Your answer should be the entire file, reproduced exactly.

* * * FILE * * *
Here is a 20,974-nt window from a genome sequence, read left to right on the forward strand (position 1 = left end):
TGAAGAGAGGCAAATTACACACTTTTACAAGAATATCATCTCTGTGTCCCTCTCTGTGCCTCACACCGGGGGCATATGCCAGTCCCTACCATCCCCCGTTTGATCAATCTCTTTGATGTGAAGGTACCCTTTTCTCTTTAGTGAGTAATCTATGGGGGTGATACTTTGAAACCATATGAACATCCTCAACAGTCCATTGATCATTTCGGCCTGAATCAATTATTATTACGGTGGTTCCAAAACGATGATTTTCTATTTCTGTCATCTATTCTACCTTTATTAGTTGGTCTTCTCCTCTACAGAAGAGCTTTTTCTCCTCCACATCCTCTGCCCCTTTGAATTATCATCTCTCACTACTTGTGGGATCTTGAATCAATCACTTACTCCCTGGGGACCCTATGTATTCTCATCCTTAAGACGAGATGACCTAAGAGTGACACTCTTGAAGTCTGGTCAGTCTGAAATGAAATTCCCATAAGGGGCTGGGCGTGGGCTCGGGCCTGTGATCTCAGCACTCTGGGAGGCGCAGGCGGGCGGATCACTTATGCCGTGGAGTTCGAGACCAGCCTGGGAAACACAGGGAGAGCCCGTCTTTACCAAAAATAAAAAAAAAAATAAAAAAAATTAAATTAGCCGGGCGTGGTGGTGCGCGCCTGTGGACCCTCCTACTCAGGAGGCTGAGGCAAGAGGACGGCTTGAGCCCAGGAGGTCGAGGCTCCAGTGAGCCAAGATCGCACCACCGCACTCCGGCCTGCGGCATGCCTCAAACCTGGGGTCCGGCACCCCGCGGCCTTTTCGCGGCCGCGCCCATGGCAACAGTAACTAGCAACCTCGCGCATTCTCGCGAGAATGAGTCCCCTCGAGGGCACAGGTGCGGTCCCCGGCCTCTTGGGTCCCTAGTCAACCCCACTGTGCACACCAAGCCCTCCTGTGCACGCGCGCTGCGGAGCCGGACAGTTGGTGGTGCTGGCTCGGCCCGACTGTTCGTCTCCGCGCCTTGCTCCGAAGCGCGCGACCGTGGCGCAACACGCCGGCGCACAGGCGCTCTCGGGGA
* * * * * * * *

Here is a 20,974-nt window from a genome sequence, read left to right on the forward strand (position 1 = left end):
TGAAGAGAGGCAAATTACACACTTTTACAAGAATATCATCTCTGTGTCCCTCTCTGTGCCTCACACCGGGGGCATATGCCAGTCCCTACCATCCCCCGTTTGATCAATCTCTTTGATGTGAAGGTACCCTTTTCTCTTTAGTGAGTAATCTATGGGGGTGATACTTTGAAACCATATGAACATCCTCAACAGTCCATTGATCATTTCGGCCTGAATCAATTATTATTACGGTGGTTCCAAAACGATGATTTTCTATTTCTGTCATCTATTCTACCTTTATTAGTTGGTCTTCTCCTCTACAGAAGAGCTTTTTCTCCTCCACATCCTCTGCCCCTTTGAATTATCATCTCTCACTACTTGTGGGATCTTGAATCAATCACTTACTCCCTGGGGACCCTATGTATTCTCATCCTTAAGACGAGATGACCTAAGAGTGACACTCTTGAAGTCTGGTCAGTCTGAAATGAAATTCCCATAAGGGGCTGGGCGTGGGCTCGGGCCTGTGATCTCAGCACTCTGGGAGGCGCAGGCGGGCGGATCACTTATGCCGTGGAGTTCGAGACCAGCCTGGGAAACACAGGGAGAGCCCGTCTTTACCAAAAATAAAAAAAAAAATAAAAAAAATTAAATTAGCCGGGCGTGGTGGTGCGCGCCTGTGGACCCTCCTACTCAGGAGGCTGAGGCAAGAGGACGGCTTGAGCCCAGGAGGTCGAGGCTCCAGTGAGCCAAGATCGCACCACCGCACTCCGGCCTGCGGCATGCCTCAAACCTGGGGTCCGGCACCCCGCGGCCTTTTCGCGGCCGCGCCCATGGCAACAGTAACTAGCAACCTCGCGCATTCTCGCGAGAATGAGTCCCCTCGAGGGCACAGGTGCGGTCCCCGGCCTCTTGGGTCCCTAGTCAACCCCACTGTGCACACCAAGCCCTCCTGTGCACGCGCGCTGCGGAGCCGGACAGTTGGTGGTGCTGGCTCGGCCCGACTGTTCGTCTCCGCGCCTTGCTCCGAAGCGCGCGACCGTGGCGCAACACGCCGGCGCACAGGCGCTCTCGGGGA